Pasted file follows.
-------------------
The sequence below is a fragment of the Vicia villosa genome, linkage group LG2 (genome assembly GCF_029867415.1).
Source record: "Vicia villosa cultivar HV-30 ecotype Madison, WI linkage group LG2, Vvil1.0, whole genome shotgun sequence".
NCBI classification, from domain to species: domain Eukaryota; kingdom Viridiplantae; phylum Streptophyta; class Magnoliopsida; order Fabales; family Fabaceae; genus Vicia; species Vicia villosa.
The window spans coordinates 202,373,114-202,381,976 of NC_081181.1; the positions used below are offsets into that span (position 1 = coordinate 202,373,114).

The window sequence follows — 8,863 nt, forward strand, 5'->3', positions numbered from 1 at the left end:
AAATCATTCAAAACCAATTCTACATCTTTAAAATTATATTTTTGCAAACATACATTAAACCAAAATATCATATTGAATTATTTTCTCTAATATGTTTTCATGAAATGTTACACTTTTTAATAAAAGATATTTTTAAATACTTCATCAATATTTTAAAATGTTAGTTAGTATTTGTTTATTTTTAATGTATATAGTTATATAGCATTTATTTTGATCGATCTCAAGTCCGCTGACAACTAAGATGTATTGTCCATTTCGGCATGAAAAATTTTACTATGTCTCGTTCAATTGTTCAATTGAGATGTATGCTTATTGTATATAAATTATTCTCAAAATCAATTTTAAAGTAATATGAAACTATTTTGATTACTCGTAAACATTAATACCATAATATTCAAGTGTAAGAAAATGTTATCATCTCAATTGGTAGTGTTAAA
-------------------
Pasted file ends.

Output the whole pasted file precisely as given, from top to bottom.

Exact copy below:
The sequence below is a fragment of the Vicia villosa genome, linkage group LG2 (genome assembly GCF_029867415.1).
Source record: "Vicia villosa cultivar HV-30 ecotype Madison, WI linkage group LG2, Vvil1.0, whole genome shotgun sequence".
NCBI classification, from domain to species: domain Eukaryota; kingdom Viridiplantae; phylum Streptophyta; class Magnoliopsida; order Fabales; family Fabaceae; genus Vicia; species Vicia villosa.
The window spans coordinates 202,373,114-202,381,976 of NC_081181.1; the positions used below are offsets into that span (position 1 = coordinate 202,373,114).

The window sequence follows — 8,863 nt, forward strand, 5'->3', positions numbered from 1 at the left end:
AAATCATTCAAAACCAATTCTACATCTTTAAAATTATATTTTTGCAAACATACATTAAACCAAAATATCATATTGAATTATTTTCTCTAATATGTTTTCATGAAATGTTACACTTTTTAATAAAAGATATTTTTAAATACTTCATCAATATTTTAAAATGTTAGTTAGTATTTGTTTATTTTTAATGTATATAGTTATATAGCATTTATTTTGATCGATCTCAAGTCCGCTGACAACTAAGATGTATTGTCCATTTCGGCATGAAAAATTTTACTATGTCTCGTTCAATTGTTCAATTGAGATGTATGCTTATTGTATATAAATTATTCTCAAAATCAATTTTAAAGTAATATGAAACTATTTTGATTACTCGTAAACATTAATACCATAATATTCAAGTGTAAGAAAATGTTATCATCTCAATTGGTAGTGTTAAA